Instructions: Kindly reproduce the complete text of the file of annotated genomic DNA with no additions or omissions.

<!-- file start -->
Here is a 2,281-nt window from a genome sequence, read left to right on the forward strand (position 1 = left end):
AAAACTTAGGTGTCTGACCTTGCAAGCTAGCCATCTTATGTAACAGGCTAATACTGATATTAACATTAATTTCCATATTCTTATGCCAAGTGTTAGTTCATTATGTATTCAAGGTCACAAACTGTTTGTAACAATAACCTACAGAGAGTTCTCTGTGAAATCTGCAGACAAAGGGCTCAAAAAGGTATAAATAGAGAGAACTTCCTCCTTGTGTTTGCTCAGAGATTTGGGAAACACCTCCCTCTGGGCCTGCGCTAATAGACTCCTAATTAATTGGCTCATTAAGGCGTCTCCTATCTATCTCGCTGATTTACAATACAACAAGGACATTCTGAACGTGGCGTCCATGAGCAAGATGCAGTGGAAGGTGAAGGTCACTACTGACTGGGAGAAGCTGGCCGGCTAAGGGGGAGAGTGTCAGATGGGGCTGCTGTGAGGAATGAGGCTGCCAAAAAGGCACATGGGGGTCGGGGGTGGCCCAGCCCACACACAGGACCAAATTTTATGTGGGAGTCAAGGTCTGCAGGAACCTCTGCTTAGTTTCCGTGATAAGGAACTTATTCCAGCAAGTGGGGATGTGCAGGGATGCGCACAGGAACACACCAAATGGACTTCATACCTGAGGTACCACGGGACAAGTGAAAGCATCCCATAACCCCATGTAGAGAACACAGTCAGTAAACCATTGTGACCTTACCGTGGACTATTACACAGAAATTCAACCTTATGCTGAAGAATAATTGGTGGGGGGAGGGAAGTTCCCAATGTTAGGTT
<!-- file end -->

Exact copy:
Here is a 2,281-nt window from a genome sequence, read left to right on the forward strand (position 1 = left end):
AAAACTTAGGTGTCTGACCTTGCAAGCTAGCCATCTTATGTAACAGGCTAATACTGATATTAACATTAATTTCCATATTCTTATGCCAAGTGTTAGTTCATTATGTATTCAAGGTCACAAACTGTTTGTAACAATAACCTACAGAGAGTTCTCTGTGAAATCTGCAGACAAAGGGCTCAAAAAGGTATAAATAGAGAGAACTTCCTCCTTGTGTTTGCTCAGAGATTTGGGAAACACCTCCCTCTGGGCCTGCGCTAATAGACTCCTAATTAATTGGCTCATTAAGGCGTCTCCTATCTATCTCGCTGATTTACAATACAACAAGGACATTCTGAACGTGGCGTCCATGAGCAAGATGCAGTGGAAGGTGAAGGTCACTACTGACTGGGAGAAGCTGGCCGGCTAAGGGGGAGAGTGTCAGATGGGGCTGCTGTGAGGAATGAGGCTGCCAAAAAGGCACATGGGGGTCGGGGGTGGCCCAGCCCACACACAGGACCAAATTTTATGTGGGAGTCAAGGTCTGCAGGAACCTCTGCTTAGTTTCCGTGATAAGGAACTTATTCCAGCAAGTGGGGATGTGCAGGGATGCGCACAGGAACACACCAAATGGACTTCATACCTGAGGTACCACGGGACAAGTGAAAGCATCCCATAACCCCATGTAGAGAACACAGTCAGTAAACCATTGTGACCTTACCGTGGACTATTACACAGAAATTCAACCTTATGCTGAAGAATAATTGGTGGGGGGAGGGAAGTTCCCAATGTTAGGTT